Tuesday 30 August 2016

Cabinet of Curiosities by Catherine Hokin

My chosen item for the cabinet of curiosities is perhaps not such an usual choice for a writer as it is a book, in this case a 1933 edition of the Arthur Rackham Fairy Book. It probably ranks as my prize possession and the first thing I would grab if we ever got hit by a fire - or more likely a flood given I live in Glasgow.

 Arthur Rackham Fairy Book
Firstly apologies for the photograph: the copy has been well-loved and its once white cover and gold lettering have faded badly; it also bears more than one set of grubby fingerprints. I'm glad of that - it is clearly no museum-piece and I hope it passed through many happy hands before landing, very recently, in mine.

Arthur Rackham was the leading illustrator in what was known as the 'Golden Age' of British book illustration which ran from roughly 1890-1914. He is particularly known for his fairy drawings with his most famous works including Peter Pan in Kensington Gardens (1906), A Midsummer Night's Dream (1908) and the posthumous Wind in the Willows (1940). He began his illustrating career in 1893 and was widely exhibited and bought in his lifetime. After 1918 the market for lavishly-illustrated books collapsed in Britain but Rackham's work is once again in vogue and editions of his work are highly collectible (and frighteningly expensive).

I first came across his work when I was an impoverished student taking my over-active imagination and empty purse fantasy shopping in antique book shops. I fell in love with his fairies: they were mischievous, wicked and strong - no soppy Victorian fluff here. I was no artist (I learnt to appreciate his technique, which combined woodcut-style work with advances in colour-printing, much later) but I was entranced by the mix of pen and ink drawings, watercolours and line sketches he sprinkled liberally through the stories. I also loved his women - I once played Mustard Seed (as a silver-clad scouse punk, as you do) in a production of Midsummer Night's Dream and the director took his inspiration for Titania from the Rackham depiction of her striding away, chaos in her wake. It's still one of my favourite pictures and hangs in my study.

So why is this edition special? It is hard to get complete original editions of Rackham's work anymore - most of them seem to have been dissected to feed the antique stalls in Portobello Market - so owning a copy of one at all is pretty good. But this is no ordinary edition, it has been signed by the great man  himself. There is something about a signed copy of a book that makes it intensely personal. As a writer, being asked to sign your novel is incredibly flattering - a real rock star moment. To be honest, I'm at the stage where I'll sign them whether people ask me to or not. So to own a book signed by someone whose work I've loved for years is thrilling and, with a book that has clearly been so well-loved, it is hard not to weave  stories round it. There is a pink smudge across the signature which I rather hope belongs to the Pamela Taylor who this edition was presented to in 1935. It looks suspiciously like lipstick and I want to imagine she was so excited, she kissed it. Which, I'm not ashamed to say, was what I did - I was probably meant to kiss the husband who was responsible for the gift, but he didn't seem to mind.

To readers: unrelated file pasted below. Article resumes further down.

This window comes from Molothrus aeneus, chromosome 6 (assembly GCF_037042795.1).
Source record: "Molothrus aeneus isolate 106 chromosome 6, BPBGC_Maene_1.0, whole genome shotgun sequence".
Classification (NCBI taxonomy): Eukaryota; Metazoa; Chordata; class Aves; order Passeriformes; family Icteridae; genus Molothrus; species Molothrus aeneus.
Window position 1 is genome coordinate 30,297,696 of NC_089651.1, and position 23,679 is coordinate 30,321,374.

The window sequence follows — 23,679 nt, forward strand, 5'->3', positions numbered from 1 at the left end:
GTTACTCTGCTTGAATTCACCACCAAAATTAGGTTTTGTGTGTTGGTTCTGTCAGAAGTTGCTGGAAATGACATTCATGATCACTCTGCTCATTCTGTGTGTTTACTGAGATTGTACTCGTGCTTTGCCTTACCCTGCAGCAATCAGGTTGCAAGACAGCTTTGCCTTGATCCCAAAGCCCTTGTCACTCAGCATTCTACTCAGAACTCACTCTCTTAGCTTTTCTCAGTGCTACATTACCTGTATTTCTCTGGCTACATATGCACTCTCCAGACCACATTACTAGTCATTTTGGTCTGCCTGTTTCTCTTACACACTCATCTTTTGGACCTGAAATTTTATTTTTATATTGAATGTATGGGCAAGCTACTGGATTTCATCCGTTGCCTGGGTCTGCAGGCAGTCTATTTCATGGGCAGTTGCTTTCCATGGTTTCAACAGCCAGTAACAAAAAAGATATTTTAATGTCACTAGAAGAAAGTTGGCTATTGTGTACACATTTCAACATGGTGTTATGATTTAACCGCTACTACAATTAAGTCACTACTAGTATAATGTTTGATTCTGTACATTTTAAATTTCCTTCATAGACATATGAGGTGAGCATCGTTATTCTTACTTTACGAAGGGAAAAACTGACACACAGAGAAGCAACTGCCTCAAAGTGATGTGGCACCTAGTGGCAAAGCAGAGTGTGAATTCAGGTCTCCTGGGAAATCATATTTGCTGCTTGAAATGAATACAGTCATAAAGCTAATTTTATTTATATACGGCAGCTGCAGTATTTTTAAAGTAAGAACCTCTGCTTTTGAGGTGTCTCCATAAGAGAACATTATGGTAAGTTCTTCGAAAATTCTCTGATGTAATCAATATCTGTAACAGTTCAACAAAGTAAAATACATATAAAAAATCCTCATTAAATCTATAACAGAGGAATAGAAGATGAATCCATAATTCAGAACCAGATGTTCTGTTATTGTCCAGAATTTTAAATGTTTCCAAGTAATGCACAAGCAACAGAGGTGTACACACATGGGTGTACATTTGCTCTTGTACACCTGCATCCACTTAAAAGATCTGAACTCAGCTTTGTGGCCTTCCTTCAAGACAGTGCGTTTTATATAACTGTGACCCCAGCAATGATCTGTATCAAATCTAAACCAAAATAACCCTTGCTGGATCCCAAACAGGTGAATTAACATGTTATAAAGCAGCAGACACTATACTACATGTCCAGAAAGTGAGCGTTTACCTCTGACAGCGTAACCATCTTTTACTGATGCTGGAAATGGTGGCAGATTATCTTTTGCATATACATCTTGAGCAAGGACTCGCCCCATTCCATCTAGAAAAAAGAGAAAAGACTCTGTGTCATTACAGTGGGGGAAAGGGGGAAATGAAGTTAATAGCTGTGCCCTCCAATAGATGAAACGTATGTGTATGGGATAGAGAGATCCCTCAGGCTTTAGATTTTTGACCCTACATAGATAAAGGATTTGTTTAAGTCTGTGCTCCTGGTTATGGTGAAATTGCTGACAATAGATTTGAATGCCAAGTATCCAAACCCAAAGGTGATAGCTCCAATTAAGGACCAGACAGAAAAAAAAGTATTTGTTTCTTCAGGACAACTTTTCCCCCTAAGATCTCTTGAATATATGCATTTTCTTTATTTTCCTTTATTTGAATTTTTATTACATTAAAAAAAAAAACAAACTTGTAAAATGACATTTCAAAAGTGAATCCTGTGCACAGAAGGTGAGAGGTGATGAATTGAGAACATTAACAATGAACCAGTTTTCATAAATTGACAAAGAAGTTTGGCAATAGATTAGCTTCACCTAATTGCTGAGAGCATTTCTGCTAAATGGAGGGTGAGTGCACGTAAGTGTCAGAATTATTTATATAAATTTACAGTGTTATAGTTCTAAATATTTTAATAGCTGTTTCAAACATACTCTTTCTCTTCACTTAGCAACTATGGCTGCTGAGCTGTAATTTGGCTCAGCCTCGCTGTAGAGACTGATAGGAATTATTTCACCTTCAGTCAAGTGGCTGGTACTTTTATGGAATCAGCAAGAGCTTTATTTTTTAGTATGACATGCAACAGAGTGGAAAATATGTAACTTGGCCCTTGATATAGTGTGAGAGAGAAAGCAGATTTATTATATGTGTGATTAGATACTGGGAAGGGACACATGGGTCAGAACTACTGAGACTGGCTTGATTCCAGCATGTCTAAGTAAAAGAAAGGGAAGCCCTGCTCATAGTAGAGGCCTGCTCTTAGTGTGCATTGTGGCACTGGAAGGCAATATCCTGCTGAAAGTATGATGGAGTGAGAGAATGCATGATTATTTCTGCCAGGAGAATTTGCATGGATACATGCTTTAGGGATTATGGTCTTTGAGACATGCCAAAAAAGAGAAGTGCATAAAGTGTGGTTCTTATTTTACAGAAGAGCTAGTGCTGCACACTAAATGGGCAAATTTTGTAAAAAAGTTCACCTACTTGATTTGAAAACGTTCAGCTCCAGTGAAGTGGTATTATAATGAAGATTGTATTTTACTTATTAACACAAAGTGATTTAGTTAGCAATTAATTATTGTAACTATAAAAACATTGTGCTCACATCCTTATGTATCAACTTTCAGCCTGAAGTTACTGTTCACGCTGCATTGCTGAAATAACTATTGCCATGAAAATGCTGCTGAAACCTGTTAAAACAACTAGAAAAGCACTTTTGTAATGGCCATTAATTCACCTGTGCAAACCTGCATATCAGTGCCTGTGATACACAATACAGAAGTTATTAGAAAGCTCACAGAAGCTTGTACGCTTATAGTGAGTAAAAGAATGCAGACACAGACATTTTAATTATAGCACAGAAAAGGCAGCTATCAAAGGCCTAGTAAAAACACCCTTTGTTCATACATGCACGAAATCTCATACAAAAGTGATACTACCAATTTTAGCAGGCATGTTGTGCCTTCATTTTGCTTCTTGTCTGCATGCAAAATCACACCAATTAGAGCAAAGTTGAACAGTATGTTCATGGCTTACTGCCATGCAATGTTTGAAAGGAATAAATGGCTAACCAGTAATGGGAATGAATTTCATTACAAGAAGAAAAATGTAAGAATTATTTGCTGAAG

The stories are wonderful, a mixture of traditional English and French fairy tales and the Arabian Nights, but it is the illustrations that make me go back to this book over and over again. They are witty and beautiful with just the right amount of edginess, the perfect Rackham mix and extend even to his 'self-portrait'. I love the work but I am also increasingly intrigued by the man. A little like our own Glasgow artistic hero, Charles Rennie Mackintosh and his wife Margaret MacDonald, it seems marriage had quite an influence on Rackham's work. In 1903 he married the portrait painter Edyth Starkie who he apparently regarded as his most stimulating, if severest, critic. I fell in love with her most famous painting (The Spotted Dress) in the Musee D'Orsay without having any clue about their relationship until very recently. When you know the link, it's hard not to see a connection between their work and it's certainly something I hope to explore at some point in far more detail. My cabinet choice continues to feed my curiosity - now I've just got to find a way to pay for what could prove a costly addiction...  


Susan Price said...

Oh, I envy you that book! I love fairy stories and Rackham illustrations. What a wonderful gift.

Unknown said...

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Exile on Peachtree Street said...

Rackham is so ethereal. Thanks so much for sharing this!